Royal Opera House: Carmen(2018)
Bizet’s classic French opera stars Anna Goryachova in Barrie Kosky’s intense production. The young soldier Don José intends to marry Micaëla, a girl from his home village. But when he meets the sensual and fiercely independent Carmen, he sacrifices everything to be with her. Carmen is the best-known work by French composer Georges Bizet, and one of the most famous operas in the entire art form – numbers such as the Habanera and the Toreador Song have permeated the popular consciousness as little else has. The opera’s heady combination of passion, sensuality and violence initially proved too much for the stage, and it was a critical failure on its 1875 premiere. Bizet died shortly after, and never learned of the spectacular success his Carmen would achieve: the opera has been performed more than five hundred times at Covent Garden alone.
Love & Bananas: An Elephant Story(2018)
LOVE & BANANAS is a heartwarming and hopeful story about a team of elephant rescuers, led by world renowned Asian elephant conservationist Lek Chailert, as they embark on a daring 48-hour mission 500 miles across Thailand to rescue a 70-year old captive blind Asian elephant and bring her to freedom. The touching story exposes the plight of Asian elephants and the people who work tirelessly to save them. This will play well to audiences of all ages, school groups, animal lovers, environmentalists, and animal rights activists. Anxiously anticipated by rescue organizations, environmental groups and caring people across the country and without any announcement yet by Abramorama, the film’s trailer has already had an extraordinary 2 Million views in just 30 days.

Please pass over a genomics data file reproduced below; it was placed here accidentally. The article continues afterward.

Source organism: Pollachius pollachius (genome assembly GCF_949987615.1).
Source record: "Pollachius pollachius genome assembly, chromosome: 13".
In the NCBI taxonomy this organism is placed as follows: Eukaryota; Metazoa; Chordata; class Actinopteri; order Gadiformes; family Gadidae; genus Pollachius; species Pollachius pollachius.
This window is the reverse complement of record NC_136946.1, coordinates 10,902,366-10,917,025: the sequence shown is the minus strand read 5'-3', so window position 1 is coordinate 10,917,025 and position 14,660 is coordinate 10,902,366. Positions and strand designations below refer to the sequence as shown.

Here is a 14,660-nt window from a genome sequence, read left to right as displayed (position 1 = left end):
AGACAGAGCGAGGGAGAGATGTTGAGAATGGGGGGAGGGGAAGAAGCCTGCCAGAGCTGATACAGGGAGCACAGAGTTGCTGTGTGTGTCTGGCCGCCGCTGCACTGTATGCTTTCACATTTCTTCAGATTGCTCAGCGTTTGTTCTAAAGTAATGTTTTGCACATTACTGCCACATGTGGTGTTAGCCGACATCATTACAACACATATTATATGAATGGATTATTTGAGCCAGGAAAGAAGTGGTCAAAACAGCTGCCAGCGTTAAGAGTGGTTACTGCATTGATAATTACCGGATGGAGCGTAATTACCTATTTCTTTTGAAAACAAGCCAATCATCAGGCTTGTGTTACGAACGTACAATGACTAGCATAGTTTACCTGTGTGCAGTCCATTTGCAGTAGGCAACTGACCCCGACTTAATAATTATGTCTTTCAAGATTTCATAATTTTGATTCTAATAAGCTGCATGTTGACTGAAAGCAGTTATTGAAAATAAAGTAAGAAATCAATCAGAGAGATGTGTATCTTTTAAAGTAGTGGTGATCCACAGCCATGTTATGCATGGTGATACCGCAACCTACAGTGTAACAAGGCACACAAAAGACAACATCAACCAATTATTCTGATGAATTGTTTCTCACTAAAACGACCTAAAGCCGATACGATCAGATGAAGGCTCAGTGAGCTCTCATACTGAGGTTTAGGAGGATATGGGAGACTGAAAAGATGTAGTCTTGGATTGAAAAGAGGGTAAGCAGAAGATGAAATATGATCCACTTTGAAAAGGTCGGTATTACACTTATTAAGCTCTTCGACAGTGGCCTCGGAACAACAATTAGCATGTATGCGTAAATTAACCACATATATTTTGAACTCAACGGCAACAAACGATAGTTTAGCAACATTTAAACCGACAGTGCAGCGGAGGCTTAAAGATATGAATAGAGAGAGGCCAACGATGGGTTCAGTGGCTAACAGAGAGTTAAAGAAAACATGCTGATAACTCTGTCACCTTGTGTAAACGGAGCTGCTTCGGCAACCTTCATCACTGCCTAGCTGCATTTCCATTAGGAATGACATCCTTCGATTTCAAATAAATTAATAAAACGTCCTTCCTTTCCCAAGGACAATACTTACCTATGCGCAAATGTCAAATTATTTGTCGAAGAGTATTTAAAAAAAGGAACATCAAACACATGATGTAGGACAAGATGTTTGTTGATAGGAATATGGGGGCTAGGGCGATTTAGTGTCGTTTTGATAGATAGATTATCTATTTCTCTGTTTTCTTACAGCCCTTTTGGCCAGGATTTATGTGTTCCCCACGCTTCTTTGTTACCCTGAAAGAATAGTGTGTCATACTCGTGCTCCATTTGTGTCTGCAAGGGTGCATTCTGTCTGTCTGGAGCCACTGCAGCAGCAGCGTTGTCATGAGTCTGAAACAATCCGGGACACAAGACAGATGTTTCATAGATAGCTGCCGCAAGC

May 13 & 16
Discover Arts: Caravaggio(2018)
An in-depth journey through the life of revolutionary artist Michelangelo Merisi from Caravaggio, whose existence, no less than his art, was characterized by light and shadow, contrasts and contradictions, genius and sobriety. Featuring never-before-seen reconstruction of the original location of the Madonna dei Parafrenieri.
June 2 & 6
National Theatre Live: Macbeth(2018)
Shakespeare’s most intense and terrifying tragedy, directed by Rufus Norris (The Threepenny Opera, London Road), will see Rory Kinnear (Young Marx, Othello) and Anne-Marie Duff (Oil, Suffragette) return to the National Theatre to play Macbeth and Lady Macbeth. The ruined aftermath of a bloody civil war. Ruthlessly fighting to survive, the Macbeths are propelled towards the crown by forces of elemental darkness. Shakespeare’s most intense and terrifying tragedy, directed by Rufus Norris (The Threepenny Opera, London Road), will see Rory Kinnear (Young Marx, Othello) and Anne-Marie Duff (Oil, Suffragette) return to the National Theatre to play Macbeth and Lady Macbeth.
The Royal Opera House: Macbeth(2018)
Antonio Pappano conducts Verdi’s opera based on Shakespeare’s tragedy, with a magnificent cast including Anna Netrebko and Anna Pirozzi, Željko Lučić and Ildebrando D’Arcangelo. The warrior Macbeth fights on the side of the King of Scotland – but when a coven of witches prophesy that he shall become king himself, a ruthless ambition drives Macbeth and his wife to horrific acts. Verdi’s life-long love affair with Shakespeare’s works began with Macbeth, a play he considered to be ‘one of the greatest creations of man’. With his librettist Francesco Maria Piave Verdi set out to create ‘something out of the ordinary’. Their success is borne out in every bar of a score that sees Verdi at his most theatrical: it bristles with demonic energy. Phyllida Lloyd’s 2002 production for The Royal Opera is richly hued, shot through with black, red and gold. The witches – imagined by designer Anthony Ward as strange, scarlet-turbaned creatures – are ever-present agents of fate. Lloyd depicts the Macbeths’ childlessness as the dark sadness lurking behind their terrible deeds. The Royal Opera’s production uses Verdi’s 1865 Paris revision of the opera, which includes Lady Macbeth’s riveting aria ‘La luce langue’.